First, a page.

Student Credit Cards
Student credit cards offer many young people their first taste of financial freedom – but at the price of financial responsibility. Credit ratings can be established or destroyed during your educational years, and selecting college student credit cards which reward students for maintaining their student credit card account in good order may be the incentive they need to take their first upward step on the credit ladder.
What Are Student Credit Cards?
Student credit cards are simply “starter credit cards” for a generation of people yet to develop financial independence. Issued by the same banks that students may use during their entire life, student credit cards generally have lower credit limits, less generous reward programs and a more stringent payment process until such time as the student has shown that they are able to maintain their account to the bank´s satisfaction.
In many cases, student credit cards have to have a financial security placed on them – either by the student themselves or by a co-signer. “Credit” facilities are then offered by the issuing bank up to the amount of the security deposit. College students also have the option of using a prepaid student credit card, which operates in the same way as a bank debit card, but are the first steps to developing a credit history.
Student Credit Cards with Credit
Despite new Federal regulations limiting the availability of credit to college students under the age of 21, there is still a choice of student credit cards for students with no credit history that do not require a co-signer or proof of income. Typically, these student credit cards attract a high APR percentage until the account is seen to be operated responsibly, however may come with a rewards program, cashback and even bonuses for achieving a good GPA.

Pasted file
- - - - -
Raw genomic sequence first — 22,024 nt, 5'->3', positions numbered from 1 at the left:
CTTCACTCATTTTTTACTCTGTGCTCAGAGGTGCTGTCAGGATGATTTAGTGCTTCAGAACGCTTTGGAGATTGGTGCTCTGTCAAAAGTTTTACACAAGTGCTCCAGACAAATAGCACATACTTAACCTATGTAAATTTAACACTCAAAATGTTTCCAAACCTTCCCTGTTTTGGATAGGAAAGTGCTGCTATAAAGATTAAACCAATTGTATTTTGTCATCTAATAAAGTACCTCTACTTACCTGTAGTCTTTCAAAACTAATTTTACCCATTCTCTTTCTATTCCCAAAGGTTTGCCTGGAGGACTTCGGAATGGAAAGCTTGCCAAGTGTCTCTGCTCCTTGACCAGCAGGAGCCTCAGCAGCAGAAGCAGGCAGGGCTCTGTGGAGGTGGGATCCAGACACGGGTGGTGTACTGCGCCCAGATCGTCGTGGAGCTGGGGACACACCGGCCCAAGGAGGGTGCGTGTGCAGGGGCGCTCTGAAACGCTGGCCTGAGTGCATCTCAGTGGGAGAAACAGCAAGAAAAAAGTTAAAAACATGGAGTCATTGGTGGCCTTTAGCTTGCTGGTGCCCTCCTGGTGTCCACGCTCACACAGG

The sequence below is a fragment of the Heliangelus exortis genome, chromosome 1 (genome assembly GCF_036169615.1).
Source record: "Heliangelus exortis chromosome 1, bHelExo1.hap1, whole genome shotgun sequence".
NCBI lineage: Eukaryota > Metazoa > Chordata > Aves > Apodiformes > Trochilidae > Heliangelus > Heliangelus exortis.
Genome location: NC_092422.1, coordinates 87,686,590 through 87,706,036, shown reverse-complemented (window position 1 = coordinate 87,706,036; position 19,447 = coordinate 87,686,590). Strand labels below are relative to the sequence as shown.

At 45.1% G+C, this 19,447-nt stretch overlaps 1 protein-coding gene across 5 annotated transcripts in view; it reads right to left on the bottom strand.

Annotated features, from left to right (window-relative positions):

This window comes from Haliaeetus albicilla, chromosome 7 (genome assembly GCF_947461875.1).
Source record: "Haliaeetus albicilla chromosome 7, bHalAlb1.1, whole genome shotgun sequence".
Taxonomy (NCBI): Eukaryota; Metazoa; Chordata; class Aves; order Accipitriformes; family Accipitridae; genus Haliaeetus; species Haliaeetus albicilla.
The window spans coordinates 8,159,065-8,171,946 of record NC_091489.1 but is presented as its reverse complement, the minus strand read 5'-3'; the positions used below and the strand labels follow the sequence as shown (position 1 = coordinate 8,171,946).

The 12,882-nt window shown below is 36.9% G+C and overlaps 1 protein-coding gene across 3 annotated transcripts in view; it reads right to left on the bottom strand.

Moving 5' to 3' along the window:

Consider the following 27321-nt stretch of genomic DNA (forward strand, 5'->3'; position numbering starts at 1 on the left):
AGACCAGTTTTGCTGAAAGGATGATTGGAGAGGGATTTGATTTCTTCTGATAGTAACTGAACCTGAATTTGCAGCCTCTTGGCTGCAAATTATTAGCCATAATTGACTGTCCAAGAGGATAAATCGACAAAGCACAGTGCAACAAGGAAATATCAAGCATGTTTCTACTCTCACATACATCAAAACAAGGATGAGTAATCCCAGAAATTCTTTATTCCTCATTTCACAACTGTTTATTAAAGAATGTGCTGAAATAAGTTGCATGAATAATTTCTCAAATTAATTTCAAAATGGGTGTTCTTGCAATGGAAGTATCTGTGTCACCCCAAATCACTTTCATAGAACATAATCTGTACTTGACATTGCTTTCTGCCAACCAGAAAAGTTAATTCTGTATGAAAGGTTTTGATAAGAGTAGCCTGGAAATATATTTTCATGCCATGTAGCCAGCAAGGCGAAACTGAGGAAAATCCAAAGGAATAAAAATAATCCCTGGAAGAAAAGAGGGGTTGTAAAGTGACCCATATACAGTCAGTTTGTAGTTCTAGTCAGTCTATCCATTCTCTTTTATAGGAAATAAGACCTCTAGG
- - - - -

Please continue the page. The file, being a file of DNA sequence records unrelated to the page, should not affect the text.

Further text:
Most student credit cards are available without an annual fee, and many issuing companies also provide services such as text messages and email alerts to remind the student when payments are due. However, there are no student credit cards for bad credit applicants of this nature, and the best thing a student should do if they have already damaged their history is to start again with a prepaid student credit card.
Student Loans and Credit Cards
As students leave home and set off for a new life at college or university, one piece of advice they will often fail to hear is to protect their credit rating. Even though credit counselors exist to provide assistance if a student has over-extended themselves financially, it is often the task of the individual to acknowledge that they are experiencing difficulties.
There are five tell-tale signs that a student should look out for:
- Paying only the minimum payment each month and leaving a credit balance which accrues interest
- Delaying payments and being charged late payment fees, which also accrue additional interest if not paid immediately
- Exceeding a credit limit. This might only be by a few cents, but it will reflect badly on the student´s credit score
- Using funds from one credit card to pay the minimum payment on another is a sign that a student is not coping financially
- Raising the money to cover credit card payments by working more and studying less
The best advice for students and student credit cards is to start off with a free student credit card that has a minimal credit limit and no operating expenses, provided that any balance acquired throughout the month is paid on time. Banks will usually extend further credit on request once an account has been maintained in a responsible fashion for a period of time and, by starting small and developing a solid credit history, students will be able to enter the world of employment with an excellent credit rating to match their excellent grades.